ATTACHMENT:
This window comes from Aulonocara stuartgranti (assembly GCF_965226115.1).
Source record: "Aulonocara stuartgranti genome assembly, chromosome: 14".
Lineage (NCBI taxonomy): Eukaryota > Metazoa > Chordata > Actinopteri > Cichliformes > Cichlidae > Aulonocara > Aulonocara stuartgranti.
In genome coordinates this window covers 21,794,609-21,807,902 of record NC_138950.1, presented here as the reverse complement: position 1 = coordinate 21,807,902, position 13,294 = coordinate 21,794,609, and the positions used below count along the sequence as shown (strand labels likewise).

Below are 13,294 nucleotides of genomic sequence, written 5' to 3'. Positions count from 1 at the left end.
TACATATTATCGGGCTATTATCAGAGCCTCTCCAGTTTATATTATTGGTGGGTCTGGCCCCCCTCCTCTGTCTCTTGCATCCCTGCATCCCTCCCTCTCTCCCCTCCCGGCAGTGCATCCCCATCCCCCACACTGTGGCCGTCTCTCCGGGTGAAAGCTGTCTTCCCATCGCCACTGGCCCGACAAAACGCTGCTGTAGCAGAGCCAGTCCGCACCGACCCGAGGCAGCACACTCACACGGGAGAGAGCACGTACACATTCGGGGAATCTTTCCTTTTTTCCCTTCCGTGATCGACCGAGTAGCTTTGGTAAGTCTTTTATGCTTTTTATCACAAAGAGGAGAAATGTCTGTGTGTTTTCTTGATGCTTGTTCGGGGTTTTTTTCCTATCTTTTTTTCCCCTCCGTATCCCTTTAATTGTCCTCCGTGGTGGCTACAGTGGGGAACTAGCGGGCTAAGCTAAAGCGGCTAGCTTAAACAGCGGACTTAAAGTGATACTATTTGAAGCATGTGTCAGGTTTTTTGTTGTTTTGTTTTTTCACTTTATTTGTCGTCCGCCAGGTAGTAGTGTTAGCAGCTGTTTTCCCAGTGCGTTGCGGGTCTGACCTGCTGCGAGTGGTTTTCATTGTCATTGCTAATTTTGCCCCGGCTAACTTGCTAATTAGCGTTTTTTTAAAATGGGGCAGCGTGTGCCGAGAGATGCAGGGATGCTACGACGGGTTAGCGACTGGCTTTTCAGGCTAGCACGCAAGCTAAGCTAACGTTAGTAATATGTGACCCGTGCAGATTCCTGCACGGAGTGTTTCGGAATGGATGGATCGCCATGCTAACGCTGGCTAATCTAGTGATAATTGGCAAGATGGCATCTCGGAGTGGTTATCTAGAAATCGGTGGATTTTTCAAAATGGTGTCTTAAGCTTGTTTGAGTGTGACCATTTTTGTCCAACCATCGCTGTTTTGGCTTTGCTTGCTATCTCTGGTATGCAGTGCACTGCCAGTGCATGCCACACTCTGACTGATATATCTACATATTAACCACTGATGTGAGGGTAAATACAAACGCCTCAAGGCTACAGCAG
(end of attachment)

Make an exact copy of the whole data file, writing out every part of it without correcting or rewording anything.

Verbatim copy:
This window comes from Aulonocara stuartgranti (assembly GCF_965226115.1).
Source record: "Aulonocara stuartgranti genome assembly, chromosome: 14".
Lineage (NCBI taxonomy): Eukaryota > Metazoa > Chordata > Actinopteri > Cichliformes > Cichlidae > Aulonocara > Aulonocara stuartgranti.
In genome coordinates this window covers 21,794,609-21,807,902 of record NC_138950.1, presented here as the reverse complement: position 1 = coordinate 21,807,902, position 13,294 = coordinate 21,794,609, and the positions used below count along the sequence as shown (strand labels likewise).

Below are 13,294 nucleotides of genomic sequence, written 5' to 3'. Positions count from 1 at the left end.
TACATATTATCGGGCTATTATCAGAGCCTCTCCAGTTTATATTATTGGTGGGTCTGGCCCCCCTCCTCTGTCTCTTGCATCCCTGCATCCCTCCCTCTCTCCCCTCCCGGCAGTGCATCCCCATCCCCCACACTGTGGCCGTCTCTCCGGGTGAAAGCTGTCTTCCCATCGCCACTGGCCCGACAAAACGCTGCTGTAGCAGAGCCAGTCCGCACCGACCCGAGGCAGCACACTCACACGGGAGAGAGCACGTACACATTCGGGGAATCTTTCCTTTTTTCCCTTCCGTGATCGACCGAGTAGCTTTGGTAAGTCTTTTATGCTTTTTATCACAAAGAGGAGAAATGTCTGTGTGTTTTCTTGATGCTTGTTCGGGGTTTTTTTCCTATCTTTTTTTCCCCTCCGTATCCCTTTAATTGTCCTCCGTGGTGGCTACAGTGGGGAACTAGCGGGCTAAGCTAAAGCGGCTAGCTTAAACAGCGGACTTAAAGTGATACTATTTGAAGCATGTGTCAGGTTTTTTGTTGTTTTGTTTTTTCACTTTATTTGTCGTCCGCCAGGTAGTAGTGTTAGCAGCTGTTTTCCCAGTGCGTTGCGGGTCTGACCTGCTGCGAGTGGTTTTCATTGTCATTGCTAATTTTGCCCCGGCTAACTTGCTAATTAGCGTTTTTTTAAAATGGGGCAGCGTGTGCCGAGAGATGCAGGGATGCTACGACGGGTTAGCGACTGGCTTTTCAGGCTAGCACGCAAGCTAAGCTAACGTTAGTAATATGTGACCCGTGCAGATTCCTGCACGGAGTGTTTCGGAATGGATGGATCGCCATGCTAACGCTGGCTAATCTAGTGATAATTGGCAAGATGGCATCTCGGAGTGGTTATCTAGAAATCGGTGGATTTTTCAAAATGGTGTCTTAAGCTTGTTTGAGTGTGACCATTTTTGTCCAACCATCGCTGTTTTGGCTTTGCTTGCTATCTCTGGTATGCAGTGCACTGCCAGTGCATGCCACACTCTGACTGATATATCTACATATTAACCACTGATGTGAGGGTAAATACAAACGCCTCAAGGCTACAGCAG